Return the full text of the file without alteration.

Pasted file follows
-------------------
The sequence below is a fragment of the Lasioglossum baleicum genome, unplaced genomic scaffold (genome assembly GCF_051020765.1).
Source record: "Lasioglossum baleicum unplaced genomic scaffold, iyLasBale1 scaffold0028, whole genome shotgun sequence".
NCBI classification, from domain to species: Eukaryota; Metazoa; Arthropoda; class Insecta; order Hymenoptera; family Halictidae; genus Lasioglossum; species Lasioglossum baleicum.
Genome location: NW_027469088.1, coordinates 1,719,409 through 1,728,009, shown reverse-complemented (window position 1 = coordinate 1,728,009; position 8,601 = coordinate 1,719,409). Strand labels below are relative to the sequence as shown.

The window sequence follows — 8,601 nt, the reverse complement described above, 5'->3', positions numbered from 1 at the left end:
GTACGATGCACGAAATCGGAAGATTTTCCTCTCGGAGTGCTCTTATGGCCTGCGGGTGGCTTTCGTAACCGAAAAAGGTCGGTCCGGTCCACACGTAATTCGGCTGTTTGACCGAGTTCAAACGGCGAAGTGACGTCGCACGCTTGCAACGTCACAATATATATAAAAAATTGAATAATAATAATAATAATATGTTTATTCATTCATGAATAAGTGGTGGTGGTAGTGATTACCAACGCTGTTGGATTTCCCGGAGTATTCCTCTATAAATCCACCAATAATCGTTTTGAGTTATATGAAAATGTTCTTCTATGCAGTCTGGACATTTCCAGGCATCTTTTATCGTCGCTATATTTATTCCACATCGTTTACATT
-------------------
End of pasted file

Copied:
The sequence below is a fragment of the Lasioglossum baleicum genome, unplaced genomic scaffold (genome assembly GCF_051020765.1).
Source record: "Lasioglossum baleicum unplaced genomic scaffold, iyLasBale1 scaffold0028, whole genome shotgun sequence".
NCBI classification, from domain to species: Eukaryota; Metazoa; Arthropoda; class Insecta; order Hymenoptera; family Halictidae; genus Lasioglossum; species Lasioglossum baleicum.
Genome location: NW_027469088.1, coordinates 1,719,409 through 1,728,009, shown reverse-complemented (window position 1 = coordinate 1,728,009; position 8,601 = coordinate 1,719,409). Strand labels below are relative to the sequence as shown.

The window sequence follows — 8,601 nt, the reverse complement described above, 5'->3', positions numbered from 1 at the left end:
GTACGATGCACGAAATCGGAAGATTTTCCTCTCGGAGTGCTCTTATGGCCTGCGGGTGGCTTTCGTAACCGAAAAAGGTCGGTCCGGTCCACACGTAATTCGGCTGTTTGACCGAGTTCAAACGGCGAAGTGACGTCGCACGCTTGCAACGTCACAATATATATAAAAAATTGAATAATAATAATAATAATATGTTTATTCATTCATGAATAAGTGGTGGTGGTAGTGATTACCAACGCTGTTGGATTTCCCGGAGTATTCCTCTATAAATCCACCAATAATCGTTTTGAGTTATATGAAAATGTTCTTCTATGCAGTCTGGACATTTCCAGGCATCTTTTATCGTCGCTATATTTATTCCACATCGTTTACATT